My son has anaphylaxis, we were incredibly careful with what he came into contact with and still he picked up a jammie dodger that a friends child had dropped (i was outside and she thought it didnt matter even though id explained everything several times). My son (now adult) was spiked with that horse tranquilizer when clubbing, thank god he was okay but it can happen to anyone, not just addicts.

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  3. That Fentanyl's a game changer, real nasty shit man !
    In the Canadian city I live in all the cops carry narcan now because of people dropping like flys from bad laced shit. I think there's a non script version of noloxone you can buy but I'm not sure.
    I can always tell when a bad batch of shit comes to town by the amount of emergency vehicle sirens that I hear all through the day & night. I live a couple houses down from a trap (When 1 place is busted, another springs up) and there's been twice as many junkies laid out cold on the lawns around here since 2015 and even though these junkies piss Me off, they are human so..

    What I wanted to say is our city has a couple Government "Safe consumption" sites that are equiped to handle Fentanyl od's and there has been No deaths in these sites to date. They say most Fentanyl od related deaths happen in the persons own residence. Therefore there should be non script narcan available to the public I would think.
    Legalization is a real argument these days imo, I think society is already dealing with it at ground level and have a good Idea of how to deal with it.
    Its not like legalization would automatically make everyone turn into heroin addicts. If I wanted smack I could get it 24/7 faster and easer than a bag of weed witch I have take a bus to get. The fuck'n government would make a fortune tax'n heroin ! Legal shit wouldn't have Fentanyl or the even the REALLY POTENT Carentanyl additive mixed in. Both Fentanyl and Carentanyl are synthetic opioids manufacturerd for pain that have to be microscopically accurate to be properly formulated into a patch or pill and perscribed properly by a professional with years and years of university to prevent an overdose situation .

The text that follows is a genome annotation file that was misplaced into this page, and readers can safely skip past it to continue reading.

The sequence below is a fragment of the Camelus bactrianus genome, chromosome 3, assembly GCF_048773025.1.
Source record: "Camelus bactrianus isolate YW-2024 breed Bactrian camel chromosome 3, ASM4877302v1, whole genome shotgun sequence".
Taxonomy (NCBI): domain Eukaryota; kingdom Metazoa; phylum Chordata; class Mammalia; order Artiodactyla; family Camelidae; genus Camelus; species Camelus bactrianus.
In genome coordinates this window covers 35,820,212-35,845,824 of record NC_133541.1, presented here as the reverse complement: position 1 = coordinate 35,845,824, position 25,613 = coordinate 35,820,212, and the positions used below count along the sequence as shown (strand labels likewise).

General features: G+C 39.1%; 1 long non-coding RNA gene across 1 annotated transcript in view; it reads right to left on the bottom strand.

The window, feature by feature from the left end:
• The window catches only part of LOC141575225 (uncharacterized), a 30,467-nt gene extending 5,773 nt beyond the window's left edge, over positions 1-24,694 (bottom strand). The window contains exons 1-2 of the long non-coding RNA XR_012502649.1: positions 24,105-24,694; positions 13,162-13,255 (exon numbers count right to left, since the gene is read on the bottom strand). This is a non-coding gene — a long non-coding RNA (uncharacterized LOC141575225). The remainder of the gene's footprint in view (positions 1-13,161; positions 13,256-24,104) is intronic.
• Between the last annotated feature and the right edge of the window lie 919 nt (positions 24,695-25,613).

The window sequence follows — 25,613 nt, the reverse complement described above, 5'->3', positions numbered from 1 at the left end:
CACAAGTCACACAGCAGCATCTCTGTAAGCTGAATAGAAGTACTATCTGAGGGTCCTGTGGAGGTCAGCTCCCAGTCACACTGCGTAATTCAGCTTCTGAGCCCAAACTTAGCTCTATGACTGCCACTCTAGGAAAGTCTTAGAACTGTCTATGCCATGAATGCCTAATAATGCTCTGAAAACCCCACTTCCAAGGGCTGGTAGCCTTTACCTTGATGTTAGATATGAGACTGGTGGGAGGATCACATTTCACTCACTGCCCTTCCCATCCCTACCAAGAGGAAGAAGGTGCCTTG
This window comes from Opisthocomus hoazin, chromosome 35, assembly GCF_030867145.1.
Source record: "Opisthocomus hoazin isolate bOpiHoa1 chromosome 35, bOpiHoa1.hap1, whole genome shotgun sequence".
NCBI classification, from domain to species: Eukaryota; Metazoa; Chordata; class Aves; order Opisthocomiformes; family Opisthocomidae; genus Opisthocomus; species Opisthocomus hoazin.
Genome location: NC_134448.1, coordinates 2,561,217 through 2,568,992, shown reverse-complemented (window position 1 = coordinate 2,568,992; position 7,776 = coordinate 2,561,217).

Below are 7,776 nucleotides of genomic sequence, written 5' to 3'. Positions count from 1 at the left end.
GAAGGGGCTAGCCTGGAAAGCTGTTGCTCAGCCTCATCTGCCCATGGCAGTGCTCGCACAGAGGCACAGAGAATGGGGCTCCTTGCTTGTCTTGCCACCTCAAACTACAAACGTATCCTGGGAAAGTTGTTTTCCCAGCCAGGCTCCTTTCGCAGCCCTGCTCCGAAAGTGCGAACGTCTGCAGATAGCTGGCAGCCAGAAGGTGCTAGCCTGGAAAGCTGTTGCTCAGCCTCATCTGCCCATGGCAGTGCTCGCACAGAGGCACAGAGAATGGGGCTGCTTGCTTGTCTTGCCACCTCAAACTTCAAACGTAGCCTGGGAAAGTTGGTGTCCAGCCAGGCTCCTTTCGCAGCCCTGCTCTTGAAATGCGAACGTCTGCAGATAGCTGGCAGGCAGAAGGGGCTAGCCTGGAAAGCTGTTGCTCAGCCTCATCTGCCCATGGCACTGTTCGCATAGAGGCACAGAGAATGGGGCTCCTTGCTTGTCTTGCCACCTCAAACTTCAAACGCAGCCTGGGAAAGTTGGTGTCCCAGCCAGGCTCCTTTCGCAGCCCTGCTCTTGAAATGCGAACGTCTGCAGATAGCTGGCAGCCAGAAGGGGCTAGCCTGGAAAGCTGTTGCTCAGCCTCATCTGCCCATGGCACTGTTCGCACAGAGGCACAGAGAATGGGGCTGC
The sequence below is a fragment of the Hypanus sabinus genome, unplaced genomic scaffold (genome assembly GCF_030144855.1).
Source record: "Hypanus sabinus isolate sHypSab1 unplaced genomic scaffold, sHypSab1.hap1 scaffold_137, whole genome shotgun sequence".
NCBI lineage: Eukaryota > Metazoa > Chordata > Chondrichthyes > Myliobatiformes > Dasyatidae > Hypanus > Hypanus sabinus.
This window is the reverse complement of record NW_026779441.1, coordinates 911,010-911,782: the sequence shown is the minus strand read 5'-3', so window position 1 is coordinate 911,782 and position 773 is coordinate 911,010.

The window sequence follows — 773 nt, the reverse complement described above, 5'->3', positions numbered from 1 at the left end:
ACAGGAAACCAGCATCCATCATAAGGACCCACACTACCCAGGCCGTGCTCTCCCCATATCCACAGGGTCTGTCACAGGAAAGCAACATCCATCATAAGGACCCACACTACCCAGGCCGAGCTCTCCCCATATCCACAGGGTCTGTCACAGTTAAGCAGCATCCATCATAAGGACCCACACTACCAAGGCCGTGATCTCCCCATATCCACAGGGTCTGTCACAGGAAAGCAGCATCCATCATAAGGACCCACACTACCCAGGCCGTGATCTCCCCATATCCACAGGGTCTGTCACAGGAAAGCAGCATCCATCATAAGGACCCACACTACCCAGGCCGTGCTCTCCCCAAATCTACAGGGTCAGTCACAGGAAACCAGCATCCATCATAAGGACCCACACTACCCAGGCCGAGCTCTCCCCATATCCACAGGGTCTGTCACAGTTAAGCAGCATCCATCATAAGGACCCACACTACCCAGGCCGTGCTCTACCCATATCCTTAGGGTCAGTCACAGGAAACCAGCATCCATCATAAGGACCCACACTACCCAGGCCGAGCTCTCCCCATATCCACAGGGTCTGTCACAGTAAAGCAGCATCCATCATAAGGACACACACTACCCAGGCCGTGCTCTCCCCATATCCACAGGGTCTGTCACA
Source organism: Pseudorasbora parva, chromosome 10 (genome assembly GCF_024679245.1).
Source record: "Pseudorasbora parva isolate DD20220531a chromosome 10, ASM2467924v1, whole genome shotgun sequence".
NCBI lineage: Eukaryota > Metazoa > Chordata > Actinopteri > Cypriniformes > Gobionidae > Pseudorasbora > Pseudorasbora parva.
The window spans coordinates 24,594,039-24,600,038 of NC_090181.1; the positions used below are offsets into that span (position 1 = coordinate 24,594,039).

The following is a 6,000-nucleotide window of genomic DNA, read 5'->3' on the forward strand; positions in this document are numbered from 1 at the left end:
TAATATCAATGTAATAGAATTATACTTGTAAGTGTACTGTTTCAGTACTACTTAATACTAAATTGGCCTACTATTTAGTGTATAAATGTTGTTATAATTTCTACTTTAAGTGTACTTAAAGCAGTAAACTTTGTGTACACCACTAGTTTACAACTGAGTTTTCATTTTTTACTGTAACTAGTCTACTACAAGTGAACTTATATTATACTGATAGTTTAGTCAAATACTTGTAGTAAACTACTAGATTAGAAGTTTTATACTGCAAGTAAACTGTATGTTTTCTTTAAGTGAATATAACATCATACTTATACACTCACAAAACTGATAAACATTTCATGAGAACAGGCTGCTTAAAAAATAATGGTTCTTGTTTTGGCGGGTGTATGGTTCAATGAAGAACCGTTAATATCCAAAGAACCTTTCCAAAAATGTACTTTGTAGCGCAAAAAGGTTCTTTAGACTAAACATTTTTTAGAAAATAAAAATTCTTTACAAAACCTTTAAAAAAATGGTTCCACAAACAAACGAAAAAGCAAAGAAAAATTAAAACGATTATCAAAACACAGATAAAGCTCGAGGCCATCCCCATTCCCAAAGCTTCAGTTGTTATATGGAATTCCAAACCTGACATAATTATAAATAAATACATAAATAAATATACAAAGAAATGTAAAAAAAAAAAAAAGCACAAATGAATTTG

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    1. Taxes make politicians blind to anything else other than special spend projects, best option would be buying directly from Burma, Afghanistan, iran, or mexico or China, Hong Kong, laos, Cambodia or vietnam. And the American or Canadian drug traffickers would be put out of business...
      Why protect middlemen? Fuck them, and make the drug providing institute keep The money and be accountable and responsible to reduce drug addiction. Not to live like a swamp politician with private jets and pubkic HOES paid with government salaries...

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  4. Actually, more should be done to curb America's ferocious appetite for drugs.

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    1. 8:50 yeah, take back the MORE THAN 100 million dollars the US congressmen and senators took to pass the legislation to legalize the OXY prescriptions and sales to unknowing americans for their "pain", that would be a start,
      And US Senator Orrin Hatch $170 000.00 kickback and US Congressman. Tom Marino $150 000.00 who was designated US Drug Czar and had to withdraw his name when people started bringing his crap out to the light for all to see...